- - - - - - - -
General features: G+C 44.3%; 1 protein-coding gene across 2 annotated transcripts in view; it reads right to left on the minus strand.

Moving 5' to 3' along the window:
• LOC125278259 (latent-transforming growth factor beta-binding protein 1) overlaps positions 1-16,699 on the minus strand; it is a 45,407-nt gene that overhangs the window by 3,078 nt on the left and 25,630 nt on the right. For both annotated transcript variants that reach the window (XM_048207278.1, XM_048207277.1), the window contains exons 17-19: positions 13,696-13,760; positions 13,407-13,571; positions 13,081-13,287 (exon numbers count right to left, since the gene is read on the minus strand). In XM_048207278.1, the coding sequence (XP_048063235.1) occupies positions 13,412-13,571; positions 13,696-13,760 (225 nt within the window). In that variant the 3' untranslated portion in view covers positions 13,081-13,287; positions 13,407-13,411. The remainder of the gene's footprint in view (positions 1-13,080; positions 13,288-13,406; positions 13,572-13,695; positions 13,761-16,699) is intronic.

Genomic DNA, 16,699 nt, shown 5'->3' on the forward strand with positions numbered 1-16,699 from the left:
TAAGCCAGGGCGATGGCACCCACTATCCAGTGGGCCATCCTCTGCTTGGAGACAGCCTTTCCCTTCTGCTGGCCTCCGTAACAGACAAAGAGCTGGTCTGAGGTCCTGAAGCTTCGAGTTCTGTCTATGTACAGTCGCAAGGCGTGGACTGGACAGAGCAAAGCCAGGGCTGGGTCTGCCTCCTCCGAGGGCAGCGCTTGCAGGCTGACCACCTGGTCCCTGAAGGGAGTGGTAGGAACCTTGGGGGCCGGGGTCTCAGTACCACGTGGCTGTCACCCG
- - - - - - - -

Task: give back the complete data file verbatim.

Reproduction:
General features: G+C 44.3%; 1 protein-coding gene across 2 annotated transcripts in view; it reads right to left on the minus strand.

Moving 5' to 3' along the window:
• LOC125278259 (latent-transforming growth factor beta-binding protein 1) overlaps positions 1-16,699 on the minus strand; it is a 45,407-nt gene that overhangs the window by 3,078 nt on the left and 25,630 nt on the right. For both annotated transcript variants that reach the window (XM_048207278.1, XM_048207277.1), the window contains exons 17-19: positions 13,696-13,760; positions 13,407-13,571; positions 13,081-13,287 (exon numbers count right to left, since the gene is read on the minus strand). In XM_048207278.1, the coding sequence (XP_048063235.1) occupies positions 13,412-13,571; positions 13,696-13,760 (225 nt within the window). In that variant the 3' untranslated portion in view covers positions 13,081-13,287; positions 13,407-13,411. The remainder of the gene's footprint in view (positions 1-13,080; positions 13,288-13,406; positions 13,572-13,695; positions 13,761-16,699) is intronic.

Genomic DNA, 16,699 nt, shown 5'->3' on the forward strand with positions numbered 1-16,699 from the left:
TAAGCCAGGGCGATGGCACCCACTATCCAGTGGGCCATCCTCTGCTTGGAGACAGCCTTTCCCTTCTGCTGGCCTCCGTAACAGACAAAGAGCTGGTCTGAGGTCCTGAAGCTTCGAGTTCTGTCTATGTACAGTCGCAAGGCGTGGACTGGACAGAGCAAAGCCAGGGCTGGGTCTGCCTCCTCCGAGGGCAGCGCTTGCAGGCTGACCACCTGGTCCCTGAAGGGAGTGGTAGGAACCTTGGGGGCCGGGGTCTCAGTACCACGTGGCTGTCACCCG